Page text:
Sometimes, I find it hard to believe that I thought I was a genuinely happy person, before I came to terms with my sexuality.
When I finally did decide to come out, I was nearly blown away by the amount of light that I invited into my life. Looking back, I can’t imagine living without that missing piece, and I truly didn’t know what I was missing until I was able to experience it myself.
It nearly pains me to think how many of us move through life without really knowing how good we can be.
Most of us operate from a set point, that we oscillate around through the ups and downs of our everyday life.
We have a good idea of what “happy” means to us and then evaluate our inner state based on this understanding.
What many people are unable to recognize, however, is the massive potential each of us possess to live even more abundantly. It’s almost as if there is a reserve of happy that we haven’t even begun to tap into yet. There’s also a reserve of inner strength, of peace, of compassion.
There’s an entire set of feelings inside and out that some of us don’t even know exist.
So, what is preventing many of us from getting there?
The answer, for many, lies in the fact that we must put ourselves in an uncomfortable position first.
Experiencing true personal growth is much like crossing monkey bars.
“You have to let go at some point in order to move forward.” ~ C.S. Lewis
In defense of our own well being, however, our minds will put a strong effort towards preventing this from happening.
The way around this is simply to develop an awareness of our fears, to recognize and hear them so we can put them to rest.
It is not unlike what happens when we put ourselves in a position, such as Hanumanasa, or the splits, for the first time.
If we come into the pose with the idea that we are not flexible and belief that we will suffer while trying to maintain the position, the body’s sympathetic nervous system will create tension within the microscopic muscular components, vastly limiting the extent to which your body will stretch.
On the other hand, if we acknowledge our discomfort, without directly responding to it and breathe deeply instead, the brain will realize there isn’t actually a threat and it will release some of the tension it’s holding over the muscle.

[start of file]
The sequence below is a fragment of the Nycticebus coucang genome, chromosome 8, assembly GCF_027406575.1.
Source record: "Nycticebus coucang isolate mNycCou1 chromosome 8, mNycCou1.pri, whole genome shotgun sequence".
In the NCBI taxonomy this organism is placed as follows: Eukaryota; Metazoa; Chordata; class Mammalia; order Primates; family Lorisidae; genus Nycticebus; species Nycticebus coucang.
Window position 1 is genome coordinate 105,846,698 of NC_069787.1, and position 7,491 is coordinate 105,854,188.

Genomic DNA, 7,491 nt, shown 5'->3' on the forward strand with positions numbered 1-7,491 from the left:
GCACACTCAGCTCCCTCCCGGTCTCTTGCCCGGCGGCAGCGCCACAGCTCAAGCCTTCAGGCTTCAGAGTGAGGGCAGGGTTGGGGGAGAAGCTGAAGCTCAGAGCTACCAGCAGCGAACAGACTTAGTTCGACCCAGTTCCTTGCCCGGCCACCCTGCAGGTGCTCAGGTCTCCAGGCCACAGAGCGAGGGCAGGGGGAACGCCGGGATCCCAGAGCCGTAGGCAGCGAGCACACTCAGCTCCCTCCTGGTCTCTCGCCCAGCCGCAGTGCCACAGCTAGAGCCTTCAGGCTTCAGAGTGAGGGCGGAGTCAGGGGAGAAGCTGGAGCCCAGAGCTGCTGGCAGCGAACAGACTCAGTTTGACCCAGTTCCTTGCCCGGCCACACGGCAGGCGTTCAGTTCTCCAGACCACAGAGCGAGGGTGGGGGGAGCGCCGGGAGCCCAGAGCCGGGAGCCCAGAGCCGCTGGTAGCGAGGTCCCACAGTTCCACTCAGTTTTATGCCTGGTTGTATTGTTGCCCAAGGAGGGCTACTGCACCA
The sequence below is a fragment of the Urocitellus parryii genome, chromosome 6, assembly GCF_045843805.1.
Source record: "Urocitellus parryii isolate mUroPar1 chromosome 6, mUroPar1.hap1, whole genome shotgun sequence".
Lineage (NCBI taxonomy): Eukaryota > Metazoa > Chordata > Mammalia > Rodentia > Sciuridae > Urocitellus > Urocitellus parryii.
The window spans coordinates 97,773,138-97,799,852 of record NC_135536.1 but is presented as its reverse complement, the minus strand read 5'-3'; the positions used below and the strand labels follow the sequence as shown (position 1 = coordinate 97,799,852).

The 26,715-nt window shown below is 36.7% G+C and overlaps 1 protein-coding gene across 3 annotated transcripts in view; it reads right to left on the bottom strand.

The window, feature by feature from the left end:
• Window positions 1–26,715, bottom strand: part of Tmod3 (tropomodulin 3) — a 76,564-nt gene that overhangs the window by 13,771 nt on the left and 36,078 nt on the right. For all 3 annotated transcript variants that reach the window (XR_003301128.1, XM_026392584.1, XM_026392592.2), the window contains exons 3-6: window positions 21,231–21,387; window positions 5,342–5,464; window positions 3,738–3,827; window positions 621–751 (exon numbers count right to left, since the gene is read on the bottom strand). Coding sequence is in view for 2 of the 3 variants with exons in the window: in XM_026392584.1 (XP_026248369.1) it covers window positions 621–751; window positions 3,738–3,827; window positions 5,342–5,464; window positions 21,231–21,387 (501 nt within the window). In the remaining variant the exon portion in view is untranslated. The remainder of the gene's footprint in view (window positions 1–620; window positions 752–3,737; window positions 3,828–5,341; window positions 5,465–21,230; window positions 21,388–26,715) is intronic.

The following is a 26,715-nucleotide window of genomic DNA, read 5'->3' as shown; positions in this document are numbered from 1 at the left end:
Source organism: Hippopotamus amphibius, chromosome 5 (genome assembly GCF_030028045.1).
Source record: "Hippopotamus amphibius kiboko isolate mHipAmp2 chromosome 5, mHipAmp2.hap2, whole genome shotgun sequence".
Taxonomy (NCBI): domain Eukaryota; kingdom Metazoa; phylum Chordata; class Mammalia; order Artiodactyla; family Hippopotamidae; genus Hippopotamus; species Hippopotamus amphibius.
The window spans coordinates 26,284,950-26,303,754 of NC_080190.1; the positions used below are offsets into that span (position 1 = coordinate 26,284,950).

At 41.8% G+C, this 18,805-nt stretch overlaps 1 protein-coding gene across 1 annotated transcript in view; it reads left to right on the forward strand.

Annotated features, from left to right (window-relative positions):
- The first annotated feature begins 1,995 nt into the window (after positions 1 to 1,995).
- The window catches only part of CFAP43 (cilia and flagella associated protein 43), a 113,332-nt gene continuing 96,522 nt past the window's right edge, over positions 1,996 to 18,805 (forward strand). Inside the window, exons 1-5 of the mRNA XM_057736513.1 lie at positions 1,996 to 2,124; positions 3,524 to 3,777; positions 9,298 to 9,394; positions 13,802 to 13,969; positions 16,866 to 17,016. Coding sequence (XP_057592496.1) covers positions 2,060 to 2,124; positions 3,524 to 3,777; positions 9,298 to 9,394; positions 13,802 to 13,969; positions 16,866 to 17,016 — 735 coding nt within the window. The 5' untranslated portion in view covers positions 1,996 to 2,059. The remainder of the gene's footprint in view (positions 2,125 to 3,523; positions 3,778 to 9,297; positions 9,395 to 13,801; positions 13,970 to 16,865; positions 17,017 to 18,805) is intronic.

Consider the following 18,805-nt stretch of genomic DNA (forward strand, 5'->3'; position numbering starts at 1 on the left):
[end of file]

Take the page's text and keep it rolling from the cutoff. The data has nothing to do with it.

The first time I put this into practice, my hips went from floating four inches above the ground to swiftly hitting the mat beneath.
This is largely what it felt like when I came out.
I thought I had been doing it right the whole time—that if I held on long enough something would just change. What’s important to realize through all of this, however, is that the fear didn’t go away when I was finally able to experience growth, I simply acknowledged that it was there and that it was limiting me. The point is not to get rid of all of our fears, at least not at first.
The point is to learn how to move with them.
I teach and practice yoga because I think moving is synonymous with living, or better yet, I think moving is synonymous with growing.
It is impossible to be in motion and not arrive, if even just for a moment, in a different space.
So, when we move, we grow—whether it is a growth in physical strength, a growth in connection to our bodies and minds, or a growth in love for ourselves and others.
Yoga brings an awareness back to our physical abilities that soon transforms into gratitude. Through this developing gratitude is an opportunity to experience limitless growth. Yoga lets us move into discomfort and tells us how to hold on once we get there; it reminds us that discomfort is the price we pay for finding out how good we can be.
Author: Sarah Smith
Editor: Asheigh Hitchcock
Photo: courtesy of Yoga Bliss Photo
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